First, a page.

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We should always be trying to do little things when we can to lower our own impact. If everyone does it, it adds up and can have a real effect. In my kitchen, I’m focusing on a few key areas in order to increase how I reduce, reuse, and recycle. Here are five ways to make your kitchen more sustainable, and do your part to help out our planet. And bonus: these are super easy, and some of them even save you money!
Stop Single Use Straws
You’ve been hearing a lot of buzz about this lately. And I’m sure you’ve noticed some of your favorite restaurants and hotel chains banning plastic straws. In most cases, these places are developing other disposable alternatives like paper straws or lids that don’t need straws at all. These are great solutions, but something you can do on your own is to use reusable straws wherever you can.
I didn’t use plastic straws at home in most cases, but sometimes they are helpful, like for smoothies, milkshakes, or cocktails. In those cases, having a selection of reusable straws made of hard plastic has been a life saver. As a bonus, they are super adorable, and make excellent Instagram photos!
Un-Paper Your Towels
Paper towels are such a difficult habit to break. It’s just too easy to reach for the roll whenever you wash your hands, rinse off produce, or clean a pan. In our house, we’re trying to switch to reusable paper towels as our default drying tool.
These are thin, more like a tea-towel than a standard kitchen towel, and they are machine washable. The set we got came with 16 towels, so it’s super easy to grab a new one whenever one gets too wet or dirty. We got ours as part of our wedding registry kitchen haul, but here’s a similar set.
Save Glass Jars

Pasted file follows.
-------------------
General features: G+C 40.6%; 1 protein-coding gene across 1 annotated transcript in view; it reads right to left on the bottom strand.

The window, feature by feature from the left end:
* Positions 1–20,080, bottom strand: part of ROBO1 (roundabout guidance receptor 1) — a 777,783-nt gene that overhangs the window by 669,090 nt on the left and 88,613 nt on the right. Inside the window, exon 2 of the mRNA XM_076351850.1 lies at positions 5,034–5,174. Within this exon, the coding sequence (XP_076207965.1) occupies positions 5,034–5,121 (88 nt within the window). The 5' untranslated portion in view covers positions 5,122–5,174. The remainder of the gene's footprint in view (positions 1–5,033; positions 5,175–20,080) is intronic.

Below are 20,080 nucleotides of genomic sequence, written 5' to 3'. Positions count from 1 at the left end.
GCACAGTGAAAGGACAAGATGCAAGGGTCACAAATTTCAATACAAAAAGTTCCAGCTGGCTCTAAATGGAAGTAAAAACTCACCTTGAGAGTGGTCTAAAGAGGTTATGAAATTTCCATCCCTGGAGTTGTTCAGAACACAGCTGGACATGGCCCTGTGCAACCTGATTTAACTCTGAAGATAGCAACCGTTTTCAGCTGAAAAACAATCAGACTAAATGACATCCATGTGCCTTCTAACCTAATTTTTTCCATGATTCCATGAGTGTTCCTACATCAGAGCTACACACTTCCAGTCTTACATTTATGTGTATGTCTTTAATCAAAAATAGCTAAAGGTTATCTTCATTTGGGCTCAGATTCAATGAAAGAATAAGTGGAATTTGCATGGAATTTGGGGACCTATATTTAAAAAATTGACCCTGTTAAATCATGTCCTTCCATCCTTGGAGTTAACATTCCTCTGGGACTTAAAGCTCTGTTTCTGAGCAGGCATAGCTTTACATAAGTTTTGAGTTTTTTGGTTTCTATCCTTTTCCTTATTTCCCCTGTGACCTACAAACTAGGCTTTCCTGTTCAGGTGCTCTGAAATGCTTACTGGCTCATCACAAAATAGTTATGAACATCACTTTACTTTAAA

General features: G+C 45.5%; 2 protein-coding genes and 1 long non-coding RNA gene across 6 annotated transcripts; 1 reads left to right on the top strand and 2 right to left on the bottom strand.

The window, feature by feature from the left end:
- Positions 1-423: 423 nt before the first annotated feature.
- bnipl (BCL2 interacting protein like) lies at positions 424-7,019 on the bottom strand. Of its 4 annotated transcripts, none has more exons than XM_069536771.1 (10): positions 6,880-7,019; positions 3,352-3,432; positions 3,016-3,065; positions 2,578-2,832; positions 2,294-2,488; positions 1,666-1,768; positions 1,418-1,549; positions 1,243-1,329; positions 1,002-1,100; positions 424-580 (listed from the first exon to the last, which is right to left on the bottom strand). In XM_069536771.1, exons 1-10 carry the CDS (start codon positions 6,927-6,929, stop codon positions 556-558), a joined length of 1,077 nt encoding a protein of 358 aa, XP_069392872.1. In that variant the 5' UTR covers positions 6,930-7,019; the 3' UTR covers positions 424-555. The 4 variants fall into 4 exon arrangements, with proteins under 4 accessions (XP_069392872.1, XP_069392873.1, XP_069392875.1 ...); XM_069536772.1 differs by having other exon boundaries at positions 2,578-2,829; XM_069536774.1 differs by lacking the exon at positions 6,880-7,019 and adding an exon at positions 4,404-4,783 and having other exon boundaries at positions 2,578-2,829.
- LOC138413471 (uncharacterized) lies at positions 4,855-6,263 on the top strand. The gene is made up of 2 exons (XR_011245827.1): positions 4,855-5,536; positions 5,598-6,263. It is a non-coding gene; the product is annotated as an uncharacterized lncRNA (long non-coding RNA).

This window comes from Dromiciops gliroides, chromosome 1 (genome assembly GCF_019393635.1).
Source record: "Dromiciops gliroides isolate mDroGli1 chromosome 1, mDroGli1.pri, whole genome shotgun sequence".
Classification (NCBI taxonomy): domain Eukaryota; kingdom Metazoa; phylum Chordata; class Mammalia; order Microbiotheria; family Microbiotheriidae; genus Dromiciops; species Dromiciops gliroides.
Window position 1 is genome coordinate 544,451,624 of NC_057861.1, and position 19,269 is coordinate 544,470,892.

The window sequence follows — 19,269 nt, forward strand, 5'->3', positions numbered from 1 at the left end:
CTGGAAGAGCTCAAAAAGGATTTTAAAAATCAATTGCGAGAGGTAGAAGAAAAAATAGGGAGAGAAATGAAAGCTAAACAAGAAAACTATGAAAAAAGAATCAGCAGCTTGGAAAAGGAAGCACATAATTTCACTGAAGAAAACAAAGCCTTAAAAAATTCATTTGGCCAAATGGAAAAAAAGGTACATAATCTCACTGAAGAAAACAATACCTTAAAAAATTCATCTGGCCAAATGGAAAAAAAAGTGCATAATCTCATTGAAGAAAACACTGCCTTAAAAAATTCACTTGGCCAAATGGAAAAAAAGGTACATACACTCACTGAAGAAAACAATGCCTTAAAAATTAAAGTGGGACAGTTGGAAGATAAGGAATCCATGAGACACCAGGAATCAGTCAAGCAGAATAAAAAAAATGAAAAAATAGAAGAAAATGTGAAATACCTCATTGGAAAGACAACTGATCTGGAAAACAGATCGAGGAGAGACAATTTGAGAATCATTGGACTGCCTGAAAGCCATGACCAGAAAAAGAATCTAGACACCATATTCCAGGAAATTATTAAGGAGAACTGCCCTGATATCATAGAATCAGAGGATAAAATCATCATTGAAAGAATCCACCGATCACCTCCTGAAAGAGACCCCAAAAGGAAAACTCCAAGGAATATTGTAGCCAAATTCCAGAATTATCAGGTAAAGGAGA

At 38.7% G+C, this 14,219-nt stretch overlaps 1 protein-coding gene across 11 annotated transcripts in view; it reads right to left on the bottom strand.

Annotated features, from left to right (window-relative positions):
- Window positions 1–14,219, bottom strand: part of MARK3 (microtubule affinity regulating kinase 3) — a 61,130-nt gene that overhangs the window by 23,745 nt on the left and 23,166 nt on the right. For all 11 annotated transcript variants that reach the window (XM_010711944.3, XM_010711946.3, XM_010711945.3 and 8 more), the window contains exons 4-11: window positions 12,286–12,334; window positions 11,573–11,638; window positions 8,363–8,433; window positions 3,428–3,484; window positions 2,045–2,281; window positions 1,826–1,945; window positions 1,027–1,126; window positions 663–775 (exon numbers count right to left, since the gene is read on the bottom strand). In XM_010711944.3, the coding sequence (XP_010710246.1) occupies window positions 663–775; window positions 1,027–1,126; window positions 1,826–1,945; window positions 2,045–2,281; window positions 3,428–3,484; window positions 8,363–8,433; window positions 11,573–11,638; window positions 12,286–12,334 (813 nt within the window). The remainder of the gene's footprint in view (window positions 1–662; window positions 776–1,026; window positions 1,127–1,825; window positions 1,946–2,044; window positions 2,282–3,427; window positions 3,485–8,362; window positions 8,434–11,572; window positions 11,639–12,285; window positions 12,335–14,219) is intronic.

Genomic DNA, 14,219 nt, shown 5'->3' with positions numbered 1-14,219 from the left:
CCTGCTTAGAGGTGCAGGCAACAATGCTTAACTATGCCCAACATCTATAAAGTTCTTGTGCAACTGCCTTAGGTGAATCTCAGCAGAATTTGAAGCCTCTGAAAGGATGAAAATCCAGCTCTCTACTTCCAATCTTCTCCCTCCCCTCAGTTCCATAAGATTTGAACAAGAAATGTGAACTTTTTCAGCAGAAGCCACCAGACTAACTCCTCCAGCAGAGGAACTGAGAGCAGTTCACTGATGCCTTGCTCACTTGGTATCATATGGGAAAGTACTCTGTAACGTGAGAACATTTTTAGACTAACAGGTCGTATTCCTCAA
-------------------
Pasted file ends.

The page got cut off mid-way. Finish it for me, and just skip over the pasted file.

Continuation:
This is something I’ve been doing for years, so my jar collection is pretty impressive, but you can start with just one. When you buy pickles, pasta sauce, yeast, or anything that comes in a free glass jar, keep it! Usually a couple runs through the dishwasher or a soak with some baking soda can make these as good as new.
I keep a variety of different sized jars, and I use them for all sorts of short-term storage. For example, I keep a pickle jar in my freezer filled with homemade vegetable bouillon. I use old jam jars to store fruit fillings for pie. If you’re doing long-term storage, you’ll still want to use canning jars, but these saved ones work in a pinch.
Ice Out Ice Cubes
We don’t tend to think of ice as a place where we waste water, but it totally is! I can’t even tell you how many times we’ve used the ice maker in our freezer, and then had to dump it all out to make room for groceries or our ice cream maker. It feels likes a total waste to just toss all those ice cubes down the drain. But unless we’re throwing a party, we don’t use a ton of ice in our day-to-day lives. When I do need to chill a drink, I’ve been keeping a bag of reusable ice cubes in my freezer. Mine are shaped like Mickey Mouse, because I’m obsessed with Disney, but you can find these in all kinds of shapes and colors.
As a bonus, they are especially useful when I’m making cocktails, because they chill the drinks effectively without watering them down. Cocktail making inherently wastes a lot of ice. You shake with ice and then strain. With these reusable ice cubes, you can just quickly rinse, and throw them back in the freezer when done.
Support Local Farms
Eating more local produce is one of my major kitchen resolutions for 2019, and I am well on my way to improving the way I do that. This doesn’t just boost your local economy and support small businesses (always a good idea!) but it helps cut down your overall impact. If your fruits and veggies are being shipped across the country, that means more trucks on the road burning fossil fuels, and contributing to climate troubles.
We recently signed up for a CSA. Have you heard of community supported agriculture? It’s where you pay up front to a local farm, and in return, you get freshly harvested produce throughout the summer. You can find one near you! But you don’t need to fully commit a CSA to make a difference. You can change things in small ways by checking the source of the produce in your grocery store, and asking the produce department when they plan on getting in shipments from local farms. You can also visit your local farmers market or roadside fruit stands.
As a bonus, the local produce tends to be better: sweeter berries, crisper vegetables; and sometimes even cheaper, since they’ve cut out the middle man!
What do you do in your kitchen to lower your impact? Share your tips and let me know if you plan on trying these!